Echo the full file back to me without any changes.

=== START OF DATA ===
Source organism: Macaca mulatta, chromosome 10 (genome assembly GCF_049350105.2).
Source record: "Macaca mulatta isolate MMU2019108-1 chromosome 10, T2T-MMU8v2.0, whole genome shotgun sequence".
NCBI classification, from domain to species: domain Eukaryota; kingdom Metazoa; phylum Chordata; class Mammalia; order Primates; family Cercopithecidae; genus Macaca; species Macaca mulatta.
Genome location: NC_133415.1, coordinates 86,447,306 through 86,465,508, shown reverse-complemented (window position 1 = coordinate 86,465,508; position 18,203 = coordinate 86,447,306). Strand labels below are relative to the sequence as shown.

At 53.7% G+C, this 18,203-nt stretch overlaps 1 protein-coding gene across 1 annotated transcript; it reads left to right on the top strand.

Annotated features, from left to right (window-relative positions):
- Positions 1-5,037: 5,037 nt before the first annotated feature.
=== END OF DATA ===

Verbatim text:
Source organism: Macaca mulatta, chromosome 10 (genome assembly GCF_049350105.2).
Source record: "Macaca mulatta isolate MMU2019108-1 chromosome 10, T2T-MMU8v2.0, whole genome shotgun sequence".
NCBI classification, from domain to species: domain Eukaryota; kingdom Metazoa; phylum Chordata; class Mammalia; order Primates; family Cercopithecidae; genus Macaca; species Macaca mulatta.
Genome location: NC_133415.1, coordinates 86,447,306 through 86,465,508, shown reverse-complemented (window position 1 = coordinate 86,465,508; position 18,203 = coordinate 86,447,306). Strand labels below are relative to the sequence as shown.

At 53.7% G+C, this 18,203-nt stretch overlaps 1 protein-coding gene across 1 annotated transcript; it reads left to right on the top strand.

Annotated features, from left to right (window-relative positions):
- Positions 1-5,037: 5,037 nt before the first annotated feature.